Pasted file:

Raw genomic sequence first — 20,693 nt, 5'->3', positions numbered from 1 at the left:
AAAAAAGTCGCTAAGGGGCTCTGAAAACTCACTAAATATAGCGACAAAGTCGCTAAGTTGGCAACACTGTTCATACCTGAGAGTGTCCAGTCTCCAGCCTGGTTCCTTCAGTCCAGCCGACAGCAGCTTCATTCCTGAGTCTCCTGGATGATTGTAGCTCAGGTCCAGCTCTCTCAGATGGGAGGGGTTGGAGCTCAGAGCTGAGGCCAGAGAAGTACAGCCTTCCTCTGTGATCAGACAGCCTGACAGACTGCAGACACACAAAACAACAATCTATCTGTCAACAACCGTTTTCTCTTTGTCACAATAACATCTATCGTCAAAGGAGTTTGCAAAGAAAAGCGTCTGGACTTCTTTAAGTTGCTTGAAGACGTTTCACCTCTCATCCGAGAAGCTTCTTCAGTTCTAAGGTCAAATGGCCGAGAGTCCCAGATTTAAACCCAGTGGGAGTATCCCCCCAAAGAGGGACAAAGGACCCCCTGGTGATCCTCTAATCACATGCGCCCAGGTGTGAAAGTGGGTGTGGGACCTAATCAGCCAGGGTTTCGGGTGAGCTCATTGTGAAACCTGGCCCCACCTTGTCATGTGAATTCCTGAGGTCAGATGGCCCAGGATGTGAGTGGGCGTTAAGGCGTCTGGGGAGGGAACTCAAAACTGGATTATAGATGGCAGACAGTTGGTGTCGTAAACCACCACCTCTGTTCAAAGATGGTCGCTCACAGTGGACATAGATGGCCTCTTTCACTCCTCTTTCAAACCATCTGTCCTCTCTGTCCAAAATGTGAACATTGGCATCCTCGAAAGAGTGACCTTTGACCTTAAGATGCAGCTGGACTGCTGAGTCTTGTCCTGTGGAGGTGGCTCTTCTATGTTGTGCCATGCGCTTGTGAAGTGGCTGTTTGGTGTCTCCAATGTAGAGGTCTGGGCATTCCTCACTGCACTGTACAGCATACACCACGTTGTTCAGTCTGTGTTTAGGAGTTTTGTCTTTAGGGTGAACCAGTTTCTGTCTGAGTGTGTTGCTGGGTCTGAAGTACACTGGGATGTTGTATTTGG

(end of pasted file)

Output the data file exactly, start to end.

Raw genomic sequence first — 20,693 nt, 5'->3', positions numbered from 1 at the left:
AAAAAAGTCGCTAAGGGGCTCTGAAAACTCACTAAATATAGCGACAAAGTCGCTAAGTTGGCAACACTGTTCATACCTGAGAGTGTCCAGTCTCCAGCCTGGTTCCTTCAGTCCAGCCGACAGCAGCTTCATTCCTGAGTCTCCTGGATGATTGTAGCTCAGGTCCAGCTCTCTCAGATGGGAGGGGTTGGAGCTCAGAGCTGAGGCCAGAGAAGTACAGCCTTCCTCTGTGATCAGACAGCCTGACAGACTGCAGACACACAAAACAACAATCTATCTGTCAACAACCGTTTTCTCTTTGTCACAATAACATCTATCGTCAAAGGAGTTTGCAAAGAAAAGCGTCTGGACTTCTTTAAGTTGCTTGAAGACGTTTCACCTCTCATCCGAGAAGCTTCTTCAGTTCTAAGGTCAAATGGCCGAGAGTCCCAGATTTAAACCCAGTGGGAGTATCCCCCCAAAGAGGGACAAAGGACCCCCTGGTGATCCTCTAATCACATGCGCCCAGGTGTGAAAGTGGGTGTGGGACCTAATCAGCCAGGGTTTCGGGTGAGCTCATTGTGAAACCTGGCCCCACCTTGTCATGTGAATTCCTGAGGTCAGATGGCCCAGGATGTGAGTGGGCGTTAAGGCGTCTGGGGAGGGAACTCAAAACTGGATTATAGATGGCAGACAGTTGGTGTCGTAAACCACCACCTCTGTTCAAAGATGGTCGCTCACAGTGGACATAGATGGCCTCTTTCACTCCTCTTTCAAACCATCTGTCCTCTCTGTCCAAAATGTGAACATTGGCATCCTCGAAAGAGTGACCTTTGACCTTAAGATGCAGCTGGACTGCTGAGTCTTGTCCTGTGGAGGTGGCTCTTCTATGTTGTGCCATGCGCTTGTGAAGTGGCTGTTTGGTGTCTCCAATGTAGAGGTCTGGGCATTCCTCACTGCACTGTACAGCATACACCACGTTGTTCAGTCTGTGTTTAGGAGTTTTGTCTTTAGGGTGAACCAGTTTCTGTCTGAGTGTGTTGCTGGGTCTGAAGTACACTGGGATGTTGTATTTGG